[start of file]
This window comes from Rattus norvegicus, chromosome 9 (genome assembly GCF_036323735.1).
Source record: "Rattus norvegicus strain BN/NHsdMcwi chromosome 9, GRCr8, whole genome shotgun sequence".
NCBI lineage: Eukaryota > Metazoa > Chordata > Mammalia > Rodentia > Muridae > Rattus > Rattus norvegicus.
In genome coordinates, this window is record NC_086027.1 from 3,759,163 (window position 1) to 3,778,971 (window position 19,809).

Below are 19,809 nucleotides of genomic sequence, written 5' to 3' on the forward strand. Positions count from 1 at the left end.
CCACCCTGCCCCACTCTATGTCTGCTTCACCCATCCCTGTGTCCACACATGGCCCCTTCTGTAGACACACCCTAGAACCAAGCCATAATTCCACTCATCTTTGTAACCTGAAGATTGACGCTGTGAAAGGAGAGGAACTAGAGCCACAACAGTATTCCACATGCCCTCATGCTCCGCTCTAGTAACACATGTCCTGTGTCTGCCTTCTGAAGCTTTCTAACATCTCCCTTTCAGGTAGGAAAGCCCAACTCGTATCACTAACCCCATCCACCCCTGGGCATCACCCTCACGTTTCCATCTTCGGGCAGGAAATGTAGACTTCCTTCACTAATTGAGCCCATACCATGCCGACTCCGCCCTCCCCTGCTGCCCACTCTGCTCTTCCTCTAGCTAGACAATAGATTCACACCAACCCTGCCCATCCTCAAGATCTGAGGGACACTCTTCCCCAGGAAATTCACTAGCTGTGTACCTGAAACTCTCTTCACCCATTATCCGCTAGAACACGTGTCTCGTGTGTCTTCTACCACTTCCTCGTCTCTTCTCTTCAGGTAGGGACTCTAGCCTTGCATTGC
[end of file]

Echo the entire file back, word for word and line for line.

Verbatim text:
This window comes from Rattus norvegicus, chromosome 9 (genome assembly GCF_036323735.1).
Source record: "Rattus norvegicus strain BN/NHsdMcwi chromosome 9, GRCr8, whole genome shotgun sequence".
NCBI lineage: Eukaryota > Metazoa > Chordata > Mammalia > Rodentia > Muridae > Rattus > Rattus norvegicus.
In genome coordinates, this window is record NC_086027.1 from 3,759,163 (window position 1) to 3,778,971 (window position 19,809).

Below are 19,809 nucleotides of genomic sequence, written 5' to 3' on the forward strand. Positions count from 1 at the left end.
CCACCCTGCCCCACTCTATGTCTGCTTCACCCATCCCTGTGTCCACACATGGCCCCTTCTGTAGACACACCCTAGAACCAAGCCATAATTCCACTCATCTTTGTAACCTGAAGATTGACGCTGTGAAAGGAGAGGAACTAGAGCCACAACAGTATTCCACATGCCCTCATGCTCCGCTCTAGTAACACATGTCCTGTGTCTGCCTTCTGAAGCTTTCTAACATCTCCCTTTCAGGTAGGAAAGCCCAACTCGTATCACTAACCCCATCCACCCCTGGGCATCACCCTCACGTTTCCATCTTCGGGCAGGAAATGTAGACTTCCTTCACTAATTGAGCCCATACCATGCCGACTCCGCCCTCCCCTGCTGCCCACTCTGCTCTTCCTCTAGCTAGACAATAGATTCACACCAACCCTGCCCATCCTCAAGATCTGAGGGACACTCTTCCCCAGGAAATTCACTAGCTGTGTACCTGAAACTCTCTTCACCCATTATCCGCTAGAACACGTGTCTCGTGTGTCTTCTACCACTTCCTCGTCTCTTCTCTTCAGGTAGGGACTCTAGCCTTGCATTGC